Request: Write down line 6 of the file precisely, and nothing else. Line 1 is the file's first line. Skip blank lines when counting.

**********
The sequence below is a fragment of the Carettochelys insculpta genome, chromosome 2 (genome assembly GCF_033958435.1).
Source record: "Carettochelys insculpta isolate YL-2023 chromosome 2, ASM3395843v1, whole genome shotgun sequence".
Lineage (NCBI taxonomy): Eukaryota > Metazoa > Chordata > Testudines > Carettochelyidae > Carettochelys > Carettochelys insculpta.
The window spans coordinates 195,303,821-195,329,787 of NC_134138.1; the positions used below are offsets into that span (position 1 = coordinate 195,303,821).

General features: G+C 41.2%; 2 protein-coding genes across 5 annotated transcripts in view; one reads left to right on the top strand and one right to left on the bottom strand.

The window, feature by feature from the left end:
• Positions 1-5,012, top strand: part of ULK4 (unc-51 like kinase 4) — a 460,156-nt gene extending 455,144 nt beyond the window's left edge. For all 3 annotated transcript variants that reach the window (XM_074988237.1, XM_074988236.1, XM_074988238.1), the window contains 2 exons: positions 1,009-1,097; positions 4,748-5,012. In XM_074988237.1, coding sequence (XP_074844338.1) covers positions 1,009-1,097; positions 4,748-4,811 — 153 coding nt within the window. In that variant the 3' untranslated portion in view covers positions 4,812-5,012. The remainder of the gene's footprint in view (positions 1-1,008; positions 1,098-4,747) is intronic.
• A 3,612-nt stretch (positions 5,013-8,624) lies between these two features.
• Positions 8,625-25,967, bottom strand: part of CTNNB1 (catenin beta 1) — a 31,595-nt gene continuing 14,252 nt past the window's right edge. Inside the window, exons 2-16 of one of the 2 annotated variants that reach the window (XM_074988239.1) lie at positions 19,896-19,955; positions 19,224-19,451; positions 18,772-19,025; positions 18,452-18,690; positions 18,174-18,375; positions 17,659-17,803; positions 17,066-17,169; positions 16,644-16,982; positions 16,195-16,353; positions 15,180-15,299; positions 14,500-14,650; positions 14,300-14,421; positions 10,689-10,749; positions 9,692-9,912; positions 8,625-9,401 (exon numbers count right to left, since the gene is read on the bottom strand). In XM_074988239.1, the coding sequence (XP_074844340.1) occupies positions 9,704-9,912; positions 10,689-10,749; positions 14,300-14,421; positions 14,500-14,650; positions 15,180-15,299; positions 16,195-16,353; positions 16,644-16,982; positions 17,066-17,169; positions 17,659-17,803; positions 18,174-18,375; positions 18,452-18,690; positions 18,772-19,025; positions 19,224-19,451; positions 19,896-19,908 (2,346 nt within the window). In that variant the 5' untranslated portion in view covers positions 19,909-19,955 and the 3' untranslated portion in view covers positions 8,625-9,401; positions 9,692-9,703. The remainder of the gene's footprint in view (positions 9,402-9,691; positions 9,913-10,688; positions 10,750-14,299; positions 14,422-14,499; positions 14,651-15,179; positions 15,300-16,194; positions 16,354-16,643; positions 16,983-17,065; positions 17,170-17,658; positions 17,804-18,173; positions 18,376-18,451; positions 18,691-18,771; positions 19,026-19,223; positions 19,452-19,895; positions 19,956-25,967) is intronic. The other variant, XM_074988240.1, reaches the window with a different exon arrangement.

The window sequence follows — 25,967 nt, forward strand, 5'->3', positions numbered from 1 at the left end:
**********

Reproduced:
The window, feature by feature from the left end: